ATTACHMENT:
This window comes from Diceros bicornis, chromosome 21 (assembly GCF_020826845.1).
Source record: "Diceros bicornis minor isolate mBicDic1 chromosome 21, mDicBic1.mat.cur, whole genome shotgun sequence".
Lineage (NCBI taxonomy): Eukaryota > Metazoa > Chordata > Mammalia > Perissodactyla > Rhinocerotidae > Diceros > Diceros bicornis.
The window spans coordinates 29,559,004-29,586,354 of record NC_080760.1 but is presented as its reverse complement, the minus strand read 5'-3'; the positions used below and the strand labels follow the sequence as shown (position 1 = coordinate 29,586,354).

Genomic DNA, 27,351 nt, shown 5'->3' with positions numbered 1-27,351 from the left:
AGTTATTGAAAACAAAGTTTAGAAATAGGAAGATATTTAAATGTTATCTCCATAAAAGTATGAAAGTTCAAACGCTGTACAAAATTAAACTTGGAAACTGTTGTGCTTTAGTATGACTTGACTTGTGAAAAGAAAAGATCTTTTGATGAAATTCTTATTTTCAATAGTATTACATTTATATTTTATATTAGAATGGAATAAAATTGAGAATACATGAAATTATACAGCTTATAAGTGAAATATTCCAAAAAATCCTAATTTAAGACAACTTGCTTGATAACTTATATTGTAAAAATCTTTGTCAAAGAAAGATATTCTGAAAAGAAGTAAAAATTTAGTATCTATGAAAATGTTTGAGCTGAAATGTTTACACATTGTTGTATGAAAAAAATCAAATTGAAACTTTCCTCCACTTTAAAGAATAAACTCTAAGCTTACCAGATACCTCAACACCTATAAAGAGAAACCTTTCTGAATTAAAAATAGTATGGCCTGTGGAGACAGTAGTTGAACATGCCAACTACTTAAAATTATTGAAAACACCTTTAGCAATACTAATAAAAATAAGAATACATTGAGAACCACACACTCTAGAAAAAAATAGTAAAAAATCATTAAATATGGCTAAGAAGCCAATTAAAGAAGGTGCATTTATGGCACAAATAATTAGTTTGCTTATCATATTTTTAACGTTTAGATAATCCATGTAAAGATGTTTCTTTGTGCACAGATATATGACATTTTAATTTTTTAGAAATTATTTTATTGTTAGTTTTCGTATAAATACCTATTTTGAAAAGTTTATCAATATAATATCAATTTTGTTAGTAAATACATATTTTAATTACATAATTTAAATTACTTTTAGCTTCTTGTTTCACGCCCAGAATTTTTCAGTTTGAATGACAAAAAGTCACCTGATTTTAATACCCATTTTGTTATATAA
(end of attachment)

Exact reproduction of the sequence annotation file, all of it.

This window comes from Diceros bicornis, chromosome 21 (assembly GCF_020826845.1).
Source record: "Diceros bicornis minor isolate mBicDic1 chromosome 21, mDicBic1.mat.cur, whole genome shotgun sequence".
Lineage (NCBI taxonomy): Eukaryota > Metazoa > Chordata > Mammalia > Perissodactyla > Rhinocerotidae > Diceros > Diceros bicornis.
The window spans coordinates 29,559,004-29,586,354 of record NC_080760.1 but is presented as its reverse complement, the minus strand read 5'-3'; the positions used below and the strand labels follow the sequence as shown (position 1 = coordinate 29,586,354).

Genomic DNA, 27,351 nt, shown 5'->3' with positions numbered 1-27,351 from the left:
AGTTATTGAAAACAAAGTTTAGAAATAGGAAGATATTTAAATGTTATCTCCATAAAAGTATGAAAGTTCAAACGCTGTACAAAATTAAACTTGGAAACTGTTGTGCTTTAGTATGACTTGACTTGTGAAAAGAAAAGATCTTTTGATGAAATTCTTATTTTCAATAGTATTACATTTATATTTTATATTAGAATGGAATAAAATTGAGAATACATGAAATTATACAGCTTATAAGTGAAATATTCCAAAAAATCCTAATTTAAGACAACTTGCTTGATAACTTATATTGTAAAAATCTTTGTCAAAGAAAGATATTCTGAAAAGAAGTAAAAATTTAGTATCTATGAAAATGTTTGAGCTGAAATGTTTACACATTGTTGTATGAAAAAAATCAAATTGAAACTTTCCTCCACTTTAAAGAATAAACTCTAAGCTTACCAGATACCTCAACACCTATAAAGAGAAACCTTTCTGAATTAAAAATAGTATGGCCTGTGGAGACAGTAGTTGAACATGCCAACTACTTAAAATTATTGAAAACACCTTTAGCAATACTAATAAAAATAAGAATACATTGAGAACCACACACTCTAGAAAAAAATAGTAAAAAATCATTAAATATGGCTAAGAAGCCAATTAAAGAAGGTGCATTTATGGCACAAATAATTAGTTTGCTTATCATATTTTTAACGTTTAGATAATCCATGTAAAGATGTTTCTTTGTGCACAGATATATGACATTTTAATTTTTTAGAAATTATTTTATTGTTAGTTTTCGTATAAATACCTATTTTGAAAAGTTTATCAATATAATATCAATTTTGTTAGTAAATACATATTTTAATTACATAATTTAAATTACTTTTAGCTTCTTGTTTCACGCCCAGAATTTTTCAGTTTGAATGACAAAAAGTCACCTGATTTTAATACCCATTTTGTTATATAA